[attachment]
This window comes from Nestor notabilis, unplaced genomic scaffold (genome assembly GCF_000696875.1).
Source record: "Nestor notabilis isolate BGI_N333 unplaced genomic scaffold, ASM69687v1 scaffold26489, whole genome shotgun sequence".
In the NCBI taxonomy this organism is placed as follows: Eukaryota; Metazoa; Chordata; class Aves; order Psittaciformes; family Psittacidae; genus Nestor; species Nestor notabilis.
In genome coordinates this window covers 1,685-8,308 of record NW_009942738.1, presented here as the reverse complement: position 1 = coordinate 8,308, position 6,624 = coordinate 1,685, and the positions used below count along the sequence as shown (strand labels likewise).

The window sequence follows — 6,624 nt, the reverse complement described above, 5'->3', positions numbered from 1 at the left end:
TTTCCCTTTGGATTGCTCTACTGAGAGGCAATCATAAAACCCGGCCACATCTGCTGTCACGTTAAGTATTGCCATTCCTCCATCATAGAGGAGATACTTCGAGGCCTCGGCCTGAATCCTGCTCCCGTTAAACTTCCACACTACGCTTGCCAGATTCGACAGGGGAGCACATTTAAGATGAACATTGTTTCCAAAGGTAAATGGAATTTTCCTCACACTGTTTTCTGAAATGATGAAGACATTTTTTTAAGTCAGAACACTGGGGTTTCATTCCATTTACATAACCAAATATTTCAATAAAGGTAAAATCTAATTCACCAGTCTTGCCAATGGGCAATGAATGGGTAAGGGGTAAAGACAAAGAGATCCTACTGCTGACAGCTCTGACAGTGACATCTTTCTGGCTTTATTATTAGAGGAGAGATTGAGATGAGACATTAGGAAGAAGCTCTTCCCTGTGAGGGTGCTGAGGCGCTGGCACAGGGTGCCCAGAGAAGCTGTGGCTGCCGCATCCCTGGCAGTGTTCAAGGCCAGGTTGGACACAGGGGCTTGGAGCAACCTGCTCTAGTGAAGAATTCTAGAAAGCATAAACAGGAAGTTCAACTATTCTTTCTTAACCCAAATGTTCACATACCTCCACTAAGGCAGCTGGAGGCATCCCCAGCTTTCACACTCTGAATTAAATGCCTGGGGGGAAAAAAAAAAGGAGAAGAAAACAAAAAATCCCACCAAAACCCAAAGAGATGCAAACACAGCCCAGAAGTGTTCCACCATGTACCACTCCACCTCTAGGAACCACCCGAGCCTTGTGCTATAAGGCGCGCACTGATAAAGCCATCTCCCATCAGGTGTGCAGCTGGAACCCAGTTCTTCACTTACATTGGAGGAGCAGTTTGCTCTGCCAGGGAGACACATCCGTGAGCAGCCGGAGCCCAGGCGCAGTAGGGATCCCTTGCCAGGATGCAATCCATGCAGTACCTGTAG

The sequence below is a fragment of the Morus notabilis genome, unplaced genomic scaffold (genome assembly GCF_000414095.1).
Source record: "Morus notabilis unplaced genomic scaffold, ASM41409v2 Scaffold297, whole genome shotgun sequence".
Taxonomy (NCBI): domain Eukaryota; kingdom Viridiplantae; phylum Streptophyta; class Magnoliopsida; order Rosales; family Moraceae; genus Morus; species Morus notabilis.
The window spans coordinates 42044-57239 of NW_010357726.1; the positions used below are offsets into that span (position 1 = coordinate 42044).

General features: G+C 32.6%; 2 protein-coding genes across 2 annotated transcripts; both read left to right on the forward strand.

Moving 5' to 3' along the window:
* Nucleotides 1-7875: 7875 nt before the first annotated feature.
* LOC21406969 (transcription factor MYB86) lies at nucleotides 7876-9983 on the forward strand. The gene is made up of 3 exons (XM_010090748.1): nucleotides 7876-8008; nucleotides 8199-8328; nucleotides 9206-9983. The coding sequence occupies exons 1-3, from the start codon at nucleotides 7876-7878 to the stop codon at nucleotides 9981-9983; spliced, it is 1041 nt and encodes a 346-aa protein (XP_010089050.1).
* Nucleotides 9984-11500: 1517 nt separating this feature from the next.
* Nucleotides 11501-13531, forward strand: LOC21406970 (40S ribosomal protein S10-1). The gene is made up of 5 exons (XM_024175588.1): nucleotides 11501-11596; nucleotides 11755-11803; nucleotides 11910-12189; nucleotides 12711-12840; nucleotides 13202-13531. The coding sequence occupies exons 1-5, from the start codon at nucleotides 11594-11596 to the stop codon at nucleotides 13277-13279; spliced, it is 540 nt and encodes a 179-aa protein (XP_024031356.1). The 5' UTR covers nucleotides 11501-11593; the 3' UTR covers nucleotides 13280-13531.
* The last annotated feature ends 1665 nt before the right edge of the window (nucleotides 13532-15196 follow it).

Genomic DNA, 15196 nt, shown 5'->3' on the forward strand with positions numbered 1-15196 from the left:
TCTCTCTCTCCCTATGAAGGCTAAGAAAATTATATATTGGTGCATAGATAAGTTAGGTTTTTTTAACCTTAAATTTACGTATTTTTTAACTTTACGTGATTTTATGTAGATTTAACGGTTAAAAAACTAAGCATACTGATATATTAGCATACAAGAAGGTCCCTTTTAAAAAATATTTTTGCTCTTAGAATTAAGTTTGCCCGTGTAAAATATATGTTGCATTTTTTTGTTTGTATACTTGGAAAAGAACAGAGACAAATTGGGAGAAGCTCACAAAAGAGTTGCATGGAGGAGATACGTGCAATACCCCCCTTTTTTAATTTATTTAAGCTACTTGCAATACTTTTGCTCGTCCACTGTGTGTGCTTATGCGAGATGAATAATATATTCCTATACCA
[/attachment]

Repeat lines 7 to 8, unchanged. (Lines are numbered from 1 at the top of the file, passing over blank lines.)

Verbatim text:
The sequence below is a fragment of the Morus notabilis genome, unplaced genomic scaffold (genome assembly GCF_000414095.1).
Source record: "Morus notabilis unplaced genomic scaffold, ASM41409v2 Scaffold297, whole genome shotgun sequence".